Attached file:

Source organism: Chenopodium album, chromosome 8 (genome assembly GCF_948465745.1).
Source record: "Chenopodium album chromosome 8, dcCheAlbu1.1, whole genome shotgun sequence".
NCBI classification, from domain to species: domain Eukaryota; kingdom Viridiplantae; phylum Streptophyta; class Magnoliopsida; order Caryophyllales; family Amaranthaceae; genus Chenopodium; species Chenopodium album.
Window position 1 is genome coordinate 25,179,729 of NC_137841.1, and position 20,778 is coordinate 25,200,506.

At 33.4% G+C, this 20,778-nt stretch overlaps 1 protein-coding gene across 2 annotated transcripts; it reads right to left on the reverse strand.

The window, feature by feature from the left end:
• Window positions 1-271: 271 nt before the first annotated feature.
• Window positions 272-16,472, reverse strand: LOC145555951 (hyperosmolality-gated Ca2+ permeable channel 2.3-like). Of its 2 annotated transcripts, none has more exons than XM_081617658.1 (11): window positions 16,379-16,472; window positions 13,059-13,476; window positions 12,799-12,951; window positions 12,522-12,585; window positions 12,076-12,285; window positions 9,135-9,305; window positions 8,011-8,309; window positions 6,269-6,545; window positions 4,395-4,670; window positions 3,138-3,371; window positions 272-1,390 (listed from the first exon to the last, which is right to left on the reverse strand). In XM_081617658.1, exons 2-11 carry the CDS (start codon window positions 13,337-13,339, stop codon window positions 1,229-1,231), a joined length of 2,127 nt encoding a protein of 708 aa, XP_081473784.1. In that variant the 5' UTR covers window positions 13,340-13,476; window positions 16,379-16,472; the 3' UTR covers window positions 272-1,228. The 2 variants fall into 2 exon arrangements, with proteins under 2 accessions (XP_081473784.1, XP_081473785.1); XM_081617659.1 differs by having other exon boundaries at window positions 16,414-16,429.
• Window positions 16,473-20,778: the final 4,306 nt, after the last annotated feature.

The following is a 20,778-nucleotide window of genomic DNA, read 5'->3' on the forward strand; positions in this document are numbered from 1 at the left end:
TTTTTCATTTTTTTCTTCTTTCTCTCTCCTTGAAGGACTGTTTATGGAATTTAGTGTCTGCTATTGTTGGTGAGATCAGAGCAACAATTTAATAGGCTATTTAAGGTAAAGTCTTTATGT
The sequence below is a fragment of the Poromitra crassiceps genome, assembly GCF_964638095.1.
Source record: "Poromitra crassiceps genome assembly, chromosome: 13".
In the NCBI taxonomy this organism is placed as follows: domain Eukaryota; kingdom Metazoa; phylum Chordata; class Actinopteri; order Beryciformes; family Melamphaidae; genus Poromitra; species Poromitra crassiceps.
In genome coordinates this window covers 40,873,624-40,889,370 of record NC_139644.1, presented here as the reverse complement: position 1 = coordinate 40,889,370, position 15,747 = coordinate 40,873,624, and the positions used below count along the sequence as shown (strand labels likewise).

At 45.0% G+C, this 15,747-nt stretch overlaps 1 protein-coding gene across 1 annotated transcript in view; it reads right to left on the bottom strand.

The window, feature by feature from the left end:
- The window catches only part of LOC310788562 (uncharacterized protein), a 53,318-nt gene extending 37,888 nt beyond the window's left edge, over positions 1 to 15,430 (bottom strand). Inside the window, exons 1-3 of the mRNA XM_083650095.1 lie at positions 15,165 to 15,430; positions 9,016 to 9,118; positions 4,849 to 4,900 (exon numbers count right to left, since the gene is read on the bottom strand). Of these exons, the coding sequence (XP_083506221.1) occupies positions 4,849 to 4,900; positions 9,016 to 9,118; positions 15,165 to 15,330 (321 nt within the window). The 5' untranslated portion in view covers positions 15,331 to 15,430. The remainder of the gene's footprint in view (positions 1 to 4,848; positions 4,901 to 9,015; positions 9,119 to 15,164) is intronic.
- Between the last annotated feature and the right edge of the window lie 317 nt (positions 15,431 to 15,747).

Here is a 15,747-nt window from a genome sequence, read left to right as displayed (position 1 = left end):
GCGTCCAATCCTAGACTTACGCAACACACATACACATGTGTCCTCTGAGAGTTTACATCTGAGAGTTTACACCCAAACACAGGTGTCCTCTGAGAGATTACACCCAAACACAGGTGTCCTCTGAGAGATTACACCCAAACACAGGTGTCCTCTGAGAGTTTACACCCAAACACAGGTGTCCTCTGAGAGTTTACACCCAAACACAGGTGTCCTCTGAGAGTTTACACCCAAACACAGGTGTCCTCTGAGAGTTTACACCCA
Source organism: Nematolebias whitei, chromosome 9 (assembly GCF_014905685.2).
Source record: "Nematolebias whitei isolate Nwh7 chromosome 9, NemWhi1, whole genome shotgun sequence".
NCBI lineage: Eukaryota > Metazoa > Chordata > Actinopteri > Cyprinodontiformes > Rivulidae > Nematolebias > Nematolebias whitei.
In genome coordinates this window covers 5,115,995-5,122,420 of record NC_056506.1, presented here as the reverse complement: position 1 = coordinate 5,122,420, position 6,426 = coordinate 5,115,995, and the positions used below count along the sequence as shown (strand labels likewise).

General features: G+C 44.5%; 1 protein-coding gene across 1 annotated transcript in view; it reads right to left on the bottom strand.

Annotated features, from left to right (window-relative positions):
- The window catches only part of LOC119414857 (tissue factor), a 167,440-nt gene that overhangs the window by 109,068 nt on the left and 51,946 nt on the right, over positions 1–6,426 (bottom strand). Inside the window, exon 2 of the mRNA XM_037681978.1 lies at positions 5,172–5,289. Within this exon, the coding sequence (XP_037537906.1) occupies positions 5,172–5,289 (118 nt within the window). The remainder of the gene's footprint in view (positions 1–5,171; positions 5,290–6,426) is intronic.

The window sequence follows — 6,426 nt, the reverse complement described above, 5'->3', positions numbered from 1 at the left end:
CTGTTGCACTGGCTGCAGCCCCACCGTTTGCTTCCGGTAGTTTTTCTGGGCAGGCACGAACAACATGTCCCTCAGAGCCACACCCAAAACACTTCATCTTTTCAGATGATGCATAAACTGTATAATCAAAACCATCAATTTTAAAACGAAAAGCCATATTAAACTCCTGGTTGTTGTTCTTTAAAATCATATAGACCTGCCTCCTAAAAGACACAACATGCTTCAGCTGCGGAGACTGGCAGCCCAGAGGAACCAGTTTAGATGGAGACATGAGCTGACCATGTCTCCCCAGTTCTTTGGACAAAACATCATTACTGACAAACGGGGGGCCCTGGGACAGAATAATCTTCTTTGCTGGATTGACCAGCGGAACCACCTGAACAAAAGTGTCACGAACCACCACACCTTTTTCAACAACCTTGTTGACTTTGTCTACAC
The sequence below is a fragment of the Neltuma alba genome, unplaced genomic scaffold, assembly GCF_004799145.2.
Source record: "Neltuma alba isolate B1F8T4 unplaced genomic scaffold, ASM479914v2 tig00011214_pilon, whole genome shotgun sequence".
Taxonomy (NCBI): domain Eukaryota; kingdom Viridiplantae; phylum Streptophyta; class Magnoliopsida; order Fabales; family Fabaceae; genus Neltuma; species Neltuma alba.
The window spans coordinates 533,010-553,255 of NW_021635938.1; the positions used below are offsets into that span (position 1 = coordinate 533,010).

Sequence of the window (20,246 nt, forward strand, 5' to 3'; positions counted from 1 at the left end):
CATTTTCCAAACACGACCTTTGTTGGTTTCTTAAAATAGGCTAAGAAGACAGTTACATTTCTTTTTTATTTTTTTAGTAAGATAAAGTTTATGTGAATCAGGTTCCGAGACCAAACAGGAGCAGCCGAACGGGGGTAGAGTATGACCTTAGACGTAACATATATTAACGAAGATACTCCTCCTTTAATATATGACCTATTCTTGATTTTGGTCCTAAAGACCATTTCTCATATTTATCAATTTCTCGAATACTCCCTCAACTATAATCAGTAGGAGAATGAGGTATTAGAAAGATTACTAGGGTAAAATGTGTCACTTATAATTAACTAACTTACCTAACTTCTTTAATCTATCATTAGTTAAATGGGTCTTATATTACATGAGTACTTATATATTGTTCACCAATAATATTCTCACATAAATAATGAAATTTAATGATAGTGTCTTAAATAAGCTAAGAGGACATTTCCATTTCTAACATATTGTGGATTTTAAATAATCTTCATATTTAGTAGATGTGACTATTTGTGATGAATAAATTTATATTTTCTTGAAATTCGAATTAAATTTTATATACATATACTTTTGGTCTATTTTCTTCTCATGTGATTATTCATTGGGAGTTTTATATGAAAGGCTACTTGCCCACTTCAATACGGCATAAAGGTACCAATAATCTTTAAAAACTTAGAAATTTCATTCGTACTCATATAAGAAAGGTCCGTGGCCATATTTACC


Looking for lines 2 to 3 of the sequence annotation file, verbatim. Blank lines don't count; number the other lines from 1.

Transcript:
Source record: "Chenopodium album chromosome 8, dcCheAlbu1.1, whole genome shotgun sequence".
NCBI classification, from domain to species: domain Eukaryota; kingdom Viridiplantae; phylum Streptophyta; class Magnoliopsida; order Caryophyllales; family Amaranthaceae; genus Chenopodium; species Chenopodium album.